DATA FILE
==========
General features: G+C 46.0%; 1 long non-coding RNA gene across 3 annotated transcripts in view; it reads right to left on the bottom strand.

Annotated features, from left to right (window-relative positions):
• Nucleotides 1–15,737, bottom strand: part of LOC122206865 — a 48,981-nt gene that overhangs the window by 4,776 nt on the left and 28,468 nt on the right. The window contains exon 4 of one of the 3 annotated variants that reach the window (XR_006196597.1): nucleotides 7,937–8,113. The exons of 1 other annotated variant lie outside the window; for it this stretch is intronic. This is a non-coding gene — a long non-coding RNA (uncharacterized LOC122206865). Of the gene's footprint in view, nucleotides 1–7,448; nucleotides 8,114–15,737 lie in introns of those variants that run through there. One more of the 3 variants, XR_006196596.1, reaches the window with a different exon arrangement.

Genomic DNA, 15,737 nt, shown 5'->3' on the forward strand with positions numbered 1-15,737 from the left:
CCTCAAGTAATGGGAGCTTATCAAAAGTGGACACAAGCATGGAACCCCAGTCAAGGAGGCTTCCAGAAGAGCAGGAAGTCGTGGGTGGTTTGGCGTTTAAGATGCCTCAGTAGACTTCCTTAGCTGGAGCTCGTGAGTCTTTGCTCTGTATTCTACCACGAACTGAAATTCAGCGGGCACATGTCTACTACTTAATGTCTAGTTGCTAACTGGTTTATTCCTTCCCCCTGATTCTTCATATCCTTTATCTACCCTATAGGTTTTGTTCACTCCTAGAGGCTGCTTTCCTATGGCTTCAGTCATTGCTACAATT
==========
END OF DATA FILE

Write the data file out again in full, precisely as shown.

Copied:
General features: G+C 46.0%; 1 long non-coding RNA gene across 3 annotated transcripts in view; it reads right to left on the bottom strand.

Annotated features, from left to right (window-relative positions):
• Nucleotides 1–15,737, bottom strand: part of LOC122206865 — a 48,981-nt gene that overhangs the window by 4,776 nt on the left and 28,468 nt on the right. The window contains exon 4 of one of the 3 annotated variants that reach the window (XR_006196597.1): nucleotides 7,937–8,113. The exons of 1 other annotated variant lie outside the window; for it this stretch is intronic. This is a non-coding gene — a long non-coding RNA (uncharacterized LOC122206865). Of the gene's footprint in view, nucleotides 1–7,448; nucleotides 8,114–15,737 lie in introns of those variants that run through there. One more of the 3 variants, XR_006196596.1, reaches the window with a different exon arrangement.

Genomic DNA, 15,737 nt, shown 5'->3' on the forward strand with positions numbered 1-15,737 from the left:
CCTCAAGTAATGGGAGCTTATCAAAAGTGGACACAAGCATGGAACCCCAGTCAAGGAGGCTTCCAGAAGAGCAGGAAGTCGTGGGTGGTTTGGCGTTTAAGATGCCTCAGTAGACTTCCTTAGCTGGAGCTCGTGAGTCTTTGCTCTGTATTCTACCACGAACTGAAATTCAGCGGGCACATGTCTACTACTTAATGTCTAGTTGCTAACTGGTTTATTCCTTCCCCCTGATTCTTCATATCCTTTATCTACCCTATAGGTTTTGTTCACTCCTAGAGGCTGCTTTCCTATGGCTTCAGTCATTGCTACAATT